Saturday, 6 February 2010

Today's Viewing & Reviews: Youth In Revolt + The September Issue

Youth In Revolt

I’m not against a good wank gag per se but when the first sound you hear in a film, over the production credits, is the sound of the lead ‘achieving completion’ it would seem the cards have been very squarely laid on the table and preconceptions are formed. I’m a big fan of Michael Cera and could happily watch him wheel out his shtick time after time. He’s got deft comic timing and there’s something in his delivery which makes even the most thoroughly average joke raise a smile. That said he’s already developed a reputation for being the go-to guy for indie-skewed teen romcoms. In what seems like a deliberate attempt to both acknowledge and subvert the introverted geeky persona he’s cultivated, the entire thrust of this film is having him change to bad boy in order to woo a girl.

Its entire dialogue and motivations are hyper-stylised in the same way that Juno was. Michael Cera’s Nick Twisp is an effete intellectual type, like a less pretentious (and prodigious) Max Fischer. What little you see of the interchanges between him and his peers is predicated on the awkwardness that derives from his more cerebral nature, such as renting “so random” fare like Fellini’s La Strada. When he meets Sheeni Saunders (Portia Doubleday) he’s in similar company and it’s nice to see such a cineliterate teen film where an exchange can be centred around Mizoguchi vs Ozu. Any film where one of the protagonists is a Serge Gainsbourg fan has me sold.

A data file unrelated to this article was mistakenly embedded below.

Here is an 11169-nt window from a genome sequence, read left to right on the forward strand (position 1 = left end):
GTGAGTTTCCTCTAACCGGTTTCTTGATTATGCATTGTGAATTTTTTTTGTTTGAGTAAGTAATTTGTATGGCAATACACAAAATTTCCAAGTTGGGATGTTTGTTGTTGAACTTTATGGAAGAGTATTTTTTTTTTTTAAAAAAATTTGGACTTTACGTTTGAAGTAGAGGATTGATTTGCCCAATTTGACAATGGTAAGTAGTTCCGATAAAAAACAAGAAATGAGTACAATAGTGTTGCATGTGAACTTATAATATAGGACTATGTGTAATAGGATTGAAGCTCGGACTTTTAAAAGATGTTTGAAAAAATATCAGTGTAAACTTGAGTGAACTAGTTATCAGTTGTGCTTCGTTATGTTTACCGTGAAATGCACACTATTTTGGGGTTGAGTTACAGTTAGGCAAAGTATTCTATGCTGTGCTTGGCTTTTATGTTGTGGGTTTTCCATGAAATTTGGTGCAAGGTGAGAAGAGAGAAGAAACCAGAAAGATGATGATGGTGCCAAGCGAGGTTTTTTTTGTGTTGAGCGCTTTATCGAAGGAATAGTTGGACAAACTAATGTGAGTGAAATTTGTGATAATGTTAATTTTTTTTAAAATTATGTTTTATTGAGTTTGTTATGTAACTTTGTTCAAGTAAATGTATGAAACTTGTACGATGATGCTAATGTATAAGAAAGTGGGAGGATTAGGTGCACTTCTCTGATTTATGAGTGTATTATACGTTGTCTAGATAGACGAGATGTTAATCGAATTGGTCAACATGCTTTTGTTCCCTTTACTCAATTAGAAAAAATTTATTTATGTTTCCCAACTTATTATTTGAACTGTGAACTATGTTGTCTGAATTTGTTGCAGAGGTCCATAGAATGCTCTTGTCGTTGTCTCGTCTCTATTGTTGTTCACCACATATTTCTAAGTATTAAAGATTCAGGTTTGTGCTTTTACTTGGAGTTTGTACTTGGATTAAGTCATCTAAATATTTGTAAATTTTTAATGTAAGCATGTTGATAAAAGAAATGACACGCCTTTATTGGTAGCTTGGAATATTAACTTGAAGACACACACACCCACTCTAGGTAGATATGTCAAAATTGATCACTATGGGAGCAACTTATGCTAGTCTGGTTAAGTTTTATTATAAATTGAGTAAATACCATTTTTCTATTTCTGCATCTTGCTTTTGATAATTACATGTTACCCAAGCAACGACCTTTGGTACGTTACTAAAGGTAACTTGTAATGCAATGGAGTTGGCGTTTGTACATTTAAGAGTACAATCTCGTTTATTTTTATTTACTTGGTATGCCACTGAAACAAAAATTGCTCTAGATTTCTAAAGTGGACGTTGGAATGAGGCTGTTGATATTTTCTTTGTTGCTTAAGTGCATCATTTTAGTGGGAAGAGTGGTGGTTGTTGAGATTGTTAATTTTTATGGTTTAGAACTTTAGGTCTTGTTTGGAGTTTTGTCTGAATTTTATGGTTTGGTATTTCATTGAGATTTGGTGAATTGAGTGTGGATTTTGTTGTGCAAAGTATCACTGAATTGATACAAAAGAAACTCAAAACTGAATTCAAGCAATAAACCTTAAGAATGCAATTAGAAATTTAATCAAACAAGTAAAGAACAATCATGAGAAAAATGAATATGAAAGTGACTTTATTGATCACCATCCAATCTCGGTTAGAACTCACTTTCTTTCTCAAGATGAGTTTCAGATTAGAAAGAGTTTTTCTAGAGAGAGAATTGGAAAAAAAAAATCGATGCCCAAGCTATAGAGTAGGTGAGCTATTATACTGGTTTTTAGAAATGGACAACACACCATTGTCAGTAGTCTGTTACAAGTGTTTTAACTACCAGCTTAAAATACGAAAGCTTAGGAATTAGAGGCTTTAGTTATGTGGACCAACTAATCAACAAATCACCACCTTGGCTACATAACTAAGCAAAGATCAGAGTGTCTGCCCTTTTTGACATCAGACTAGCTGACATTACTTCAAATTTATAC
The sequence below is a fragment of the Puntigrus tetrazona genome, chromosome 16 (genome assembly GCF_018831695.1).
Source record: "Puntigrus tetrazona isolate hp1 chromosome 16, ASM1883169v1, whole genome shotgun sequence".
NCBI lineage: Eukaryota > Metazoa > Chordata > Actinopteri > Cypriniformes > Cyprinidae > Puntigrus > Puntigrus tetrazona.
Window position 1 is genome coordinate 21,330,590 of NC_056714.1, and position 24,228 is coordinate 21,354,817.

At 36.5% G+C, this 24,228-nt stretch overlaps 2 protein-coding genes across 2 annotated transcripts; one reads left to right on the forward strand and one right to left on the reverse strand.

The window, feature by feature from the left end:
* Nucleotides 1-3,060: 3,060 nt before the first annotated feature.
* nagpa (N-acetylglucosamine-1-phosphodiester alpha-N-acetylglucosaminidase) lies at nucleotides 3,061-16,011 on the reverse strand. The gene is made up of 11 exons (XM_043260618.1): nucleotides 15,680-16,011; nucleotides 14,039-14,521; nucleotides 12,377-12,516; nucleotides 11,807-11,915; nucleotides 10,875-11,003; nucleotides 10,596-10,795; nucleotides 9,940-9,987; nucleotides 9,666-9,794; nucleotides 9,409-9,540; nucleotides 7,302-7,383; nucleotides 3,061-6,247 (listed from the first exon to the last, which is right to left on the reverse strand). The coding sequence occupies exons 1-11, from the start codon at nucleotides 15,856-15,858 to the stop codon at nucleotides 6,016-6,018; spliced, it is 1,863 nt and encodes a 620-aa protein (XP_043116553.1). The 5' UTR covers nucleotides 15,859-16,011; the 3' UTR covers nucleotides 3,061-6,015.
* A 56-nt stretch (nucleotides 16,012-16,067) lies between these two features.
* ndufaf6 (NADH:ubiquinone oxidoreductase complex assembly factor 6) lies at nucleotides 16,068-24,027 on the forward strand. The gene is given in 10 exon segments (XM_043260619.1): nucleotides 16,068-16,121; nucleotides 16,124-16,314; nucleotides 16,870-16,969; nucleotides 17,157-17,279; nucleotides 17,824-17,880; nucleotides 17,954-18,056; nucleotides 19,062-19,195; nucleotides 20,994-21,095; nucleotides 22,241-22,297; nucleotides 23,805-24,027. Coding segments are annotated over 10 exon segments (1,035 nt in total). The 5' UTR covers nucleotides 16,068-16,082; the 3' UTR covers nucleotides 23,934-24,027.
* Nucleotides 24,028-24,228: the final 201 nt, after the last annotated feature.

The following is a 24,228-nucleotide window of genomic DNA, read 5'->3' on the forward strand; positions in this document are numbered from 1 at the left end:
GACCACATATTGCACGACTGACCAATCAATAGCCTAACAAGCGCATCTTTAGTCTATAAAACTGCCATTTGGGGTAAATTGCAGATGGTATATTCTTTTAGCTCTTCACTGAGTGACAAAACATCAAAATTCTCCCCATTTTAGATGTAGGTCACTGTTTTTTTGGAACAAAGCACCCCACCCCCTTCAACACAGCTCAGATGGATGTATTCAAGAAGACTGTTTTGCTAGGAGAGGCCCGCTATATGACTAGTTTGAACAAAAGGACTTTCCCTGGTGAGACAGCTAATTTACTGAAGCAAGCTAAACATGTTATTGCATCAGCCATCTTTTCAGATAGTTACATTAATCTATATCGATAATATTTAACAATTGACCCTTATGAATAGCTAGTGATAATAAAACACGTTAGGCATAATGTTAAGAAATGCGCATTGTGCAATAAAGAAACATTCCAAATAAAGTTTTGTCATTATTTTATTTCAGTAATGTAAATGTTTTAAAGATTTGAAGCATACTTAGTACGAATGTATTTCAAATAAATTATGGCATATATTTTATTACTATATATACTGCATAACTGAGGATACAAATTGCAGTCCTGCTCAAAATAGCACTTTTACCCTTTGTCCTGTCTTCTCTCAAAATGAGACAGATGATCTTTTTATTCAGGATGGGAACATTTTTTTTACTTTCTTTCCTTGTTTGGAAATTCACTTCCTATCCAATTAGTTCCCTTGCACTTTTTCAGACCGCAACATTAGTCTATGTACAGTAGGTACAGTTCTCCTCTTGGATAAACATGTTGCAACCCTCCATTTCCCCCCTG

The film’s central device, which sets it apart, is the fracturing of Twisp’s persona to create a rebellious schism based on Sheeni’s predilection for an enfant terrible. It may be gimmicky but it’s undoubtedly very funny. It eschews typical depictions of unruly youngsters, instead creating the nouvelle vague-inspired François Dillinger alter-ego who sports white loafers and is rarely seen without a Gauloise hanging from his pencil-moustached lip. It could easily fall-flat but having Michael Cera acting against himself provides the film with some of its most entertaining moments.

There’s so much about this that shouldn’t work. It chucks everything it has at the screen in the hope that at least some will stick. I’d say the ‘stick’ ratio was pretty high. Chiefly, the characters’ actions never seem genuinely motivated by anything other than supplying the film with its next obstacle. At times this proves cumbersome but this slightness is something I can overlook to an extent because of the general air of artifice the film relies upon. Short animated sections are incongruous but fun. An impressive supporting cast (Steve Buscemi, Ray Liotta, Zach Galifianakis, Justin Long, M. Emmett Walsh and the fantastic Fred Willard) are largely underused but their short comic turns are welcome distractions, particularly when under the influence of psychotropic substances. The whip-smart script raises the occasional licentious moment but is generally more sweet natured than it likes to think it is.